It is often the case that the only people they can trust and the only people they know are people who look like them. Those two factors combined make a Gordian knot and it is incredibly hard to address this access issue. However, what you can address is the prejudice or at least the preference toward people of a certain background. Take universities for example, in the UK the university scene is dominated by two universities, they are seen as the most powerful and desirable and this causes a very narrowly educated group of people.

When you look at these places and look at who is teaching and even more closely at who is attending, you find that only 22 black students matriculated at one of these universities last year, despite there being thousands of places offered annually. Then you look at the fact that it has become generally accepted that if as a black student you did not make it, then it was because you were not talented enough to make it into this narrow pool of acceptance and that if you did you are the exception as opposed to the rule, the situation appears intractable.

What we are doing at ImpactX is removing the need for a warm introduction or a network, and we are saying here is a link to send us your business idea. You will still need to pass the criteria we have set out for companies we want to invest in, product-market fit, previous revenue, who else has come to the table, but you don’t need to have gone to school with myself or any other venture capitalists in order to even get your foot in the door.

I challenge any of your readers to try and “cold” meet a venture capitalist, it is not easy, and that is why breaking down these networks and making capital more inclusive is so important, especially for women and people of color.

People of color-led companies have been reluctant in coming forward for grants during this COVID-19 pandemic. How have you approached this with your portfolio companies?

E.C.: Our portfolio is very impact focussed and the focus on job creation means it is very important that they are able to weather COVID. So, what we did at the very beginning of COVID working with each one of our teams to make sure that we had a plan for surviving but more importantly for thriving.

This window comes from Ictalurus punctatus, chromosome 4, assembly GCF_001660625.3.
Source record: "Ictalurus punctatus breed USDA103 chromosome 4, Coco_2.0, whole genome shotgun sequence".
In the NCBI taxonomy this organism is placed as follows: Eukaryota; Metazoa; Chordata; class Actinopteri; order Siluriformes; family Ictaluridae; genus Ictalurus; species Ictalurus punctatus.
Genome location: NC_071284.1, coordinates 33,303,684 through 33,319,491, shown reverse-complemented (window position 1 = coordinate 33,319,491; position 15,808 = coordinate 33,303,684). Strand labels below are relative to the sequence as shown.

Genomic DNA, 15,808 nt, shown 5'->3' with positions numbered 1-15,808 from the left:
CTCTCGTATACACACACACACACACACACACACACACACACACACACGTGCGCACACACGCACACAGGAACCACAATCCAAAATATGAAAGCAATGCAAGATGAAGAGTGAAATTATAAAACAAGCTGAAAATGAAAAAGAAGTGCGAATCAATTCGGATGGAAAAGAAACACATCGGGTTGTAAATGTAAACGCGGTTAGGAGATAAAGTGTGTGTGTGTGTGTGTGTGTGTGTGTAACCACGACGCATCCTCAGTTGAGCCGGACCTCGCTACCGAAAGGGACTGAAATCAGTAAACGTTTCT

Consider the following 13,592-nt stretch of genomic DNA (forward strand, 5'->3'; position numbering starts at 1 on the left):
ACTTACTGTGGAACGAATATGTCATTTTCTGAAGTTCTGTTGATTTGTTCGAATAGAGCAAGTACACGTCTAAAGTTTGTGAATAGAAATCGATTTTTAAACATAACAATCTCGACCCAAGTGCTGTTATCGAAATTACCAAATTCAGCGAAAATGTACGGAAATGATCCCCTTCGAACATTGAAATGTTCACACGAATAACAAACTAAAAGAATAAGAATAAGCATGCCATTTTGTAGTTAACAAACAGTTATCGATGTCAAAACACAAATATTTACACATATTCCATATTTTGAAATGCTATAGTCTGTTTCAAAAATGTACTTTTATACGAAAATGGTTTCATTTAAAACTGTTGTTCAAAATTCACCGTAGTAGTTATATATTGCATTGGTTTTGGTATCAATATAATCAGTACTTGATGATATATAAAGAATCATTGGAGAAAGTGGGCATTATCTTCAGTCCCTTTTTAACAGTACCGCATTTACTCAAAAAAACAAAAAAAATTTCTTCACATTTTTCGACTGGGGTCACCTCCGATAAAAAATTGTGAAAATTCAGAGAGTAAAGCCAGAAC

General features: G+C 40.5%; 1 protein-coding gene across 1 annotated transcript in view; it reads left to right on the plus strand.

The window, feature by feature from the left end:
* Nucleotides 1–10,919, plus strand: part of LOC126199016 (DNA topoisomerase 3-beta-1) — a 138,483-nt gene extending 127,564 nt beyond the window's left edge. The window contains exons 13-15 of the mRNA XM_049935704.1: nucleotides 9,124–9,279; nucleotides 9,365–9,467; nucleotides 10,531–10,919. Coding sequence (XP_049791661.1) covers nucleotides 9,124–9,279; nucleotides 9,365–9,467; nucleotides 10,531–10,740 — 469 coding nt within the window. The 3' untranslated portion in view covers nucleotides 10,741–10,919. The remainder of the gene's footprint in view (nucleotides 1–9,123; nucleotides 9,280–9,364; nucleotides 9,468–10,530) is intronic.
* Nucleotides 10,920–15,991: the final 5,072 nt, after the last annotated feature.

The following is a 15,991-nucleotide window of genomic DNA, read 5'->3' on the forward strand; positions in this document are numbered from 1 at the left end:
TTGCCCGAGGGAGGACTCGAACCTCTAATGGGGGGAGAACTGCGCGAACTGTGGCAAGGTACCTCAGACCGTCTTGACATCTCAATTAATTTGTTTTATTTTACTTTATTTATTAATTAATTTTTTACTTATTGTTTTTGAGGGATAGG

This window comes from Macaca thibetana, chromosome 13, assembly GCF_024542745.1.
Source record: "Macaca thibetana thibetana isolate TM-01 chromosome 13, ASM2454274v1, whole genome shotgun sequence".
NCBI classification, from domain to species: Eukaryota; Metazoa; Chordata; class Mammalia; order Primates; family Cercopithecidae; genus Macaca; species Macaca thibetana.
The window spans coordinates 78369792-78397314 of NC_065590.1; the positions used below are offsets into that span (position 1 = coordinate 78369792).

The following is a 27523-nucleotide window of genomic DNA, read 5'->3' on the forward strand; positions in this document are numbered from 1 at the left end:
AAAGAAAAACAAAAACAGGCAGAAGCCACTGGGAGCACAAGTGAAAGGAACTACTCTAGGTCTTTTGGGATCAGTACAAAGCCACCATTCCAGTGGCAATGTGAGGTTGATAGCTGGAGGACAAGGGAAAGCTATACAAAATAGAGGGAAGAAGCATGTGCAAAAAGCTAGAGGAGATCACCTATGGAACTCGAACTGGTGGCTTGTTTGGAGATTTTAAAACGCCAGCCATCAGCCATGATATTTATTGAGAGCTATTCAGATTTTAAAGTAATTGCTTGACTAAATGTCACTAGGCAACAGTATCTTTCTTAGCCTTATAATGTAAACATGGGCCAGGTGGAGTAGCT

Most of our companies did not see the government programs as fit for purpose. By this, we mean that some of the elements associated with schemes such as the Future Fund, The Job Retention Scheme, and the Bounce Back Loans Programme, had an implicit bias.

Let’s take the Future Fund, for which only one of our Companies applied for; they were successful. One of the contingencies for applying to this scheme is that you have to have raised £250,000 of private equity investment in the past five years. We know that almost no black entrepreneurs in the UK have ever raised that kind of money so this then sets a bar which is too high for most black organizations. Therefore, regardless of whether they are reluctant to come forward, they do not fit the basic criteria.

Then if you look at the Bounce Back Loans Programme, it is administered by banks, an institution that is under the impression that the status quo actually works. So, the idea that you are coming in with new ideas and you do not have a huge amount of capital and that you’re going to be making capital in the future, they don’t lend like that.

If these are the institutions the government has put in charge of the recovery, then the issues of the past just perpetuate, and layers upon layers of systemic racism and systemic inequity continue to build up. The key problem is that the people creating these problems called the same people they always call and asked, “How do we go about solving this”. Therefore, the same injustices in the past which have led to a broken system are being repeated. We need to treat this as the crisis that it so clearly is, on the same level as global warming, on the same level as poverty and starvation.

With the accessibility of ImpactX how much attention have you attracted from entrepreneurs and what results are you seeing?

E.C.: We have had 700 applicants now, 21 committed and 17 closed and we are taking in over 100 inbound a month, so there is a huge demand. I would say the results are encouraging and extremely discouraging.

It is encouraging that there is so much demand and that we are able to put money into companies that we believe are going to change the world.

What is distressing is that I hear a lot of lip service, particularly when George Floyd was murdered in the United States and we had a very active news cycle around the fact that we have to do something. Early on there were a number of commitments from organizations in the United States, SoftBank committed US$100million to help Black and LatinX communities for example. However, there has not been any commitments in the UK, so we have people talking about making a change but then not following it up with decisive action.

Black business is not treated as a crisis in the same way as a pandemic. A diversity panel I was privy to recently, said that we had to survive the downturn in business that has arisen as a result of the pandemic before we can start to think about inclusion and diversity. In the minds of the wider population, this is still a luxury, they can wait, they do not see the crisis going on around them. If the house were on fire around you, would it still be a luxury? Or would it now be a crisis?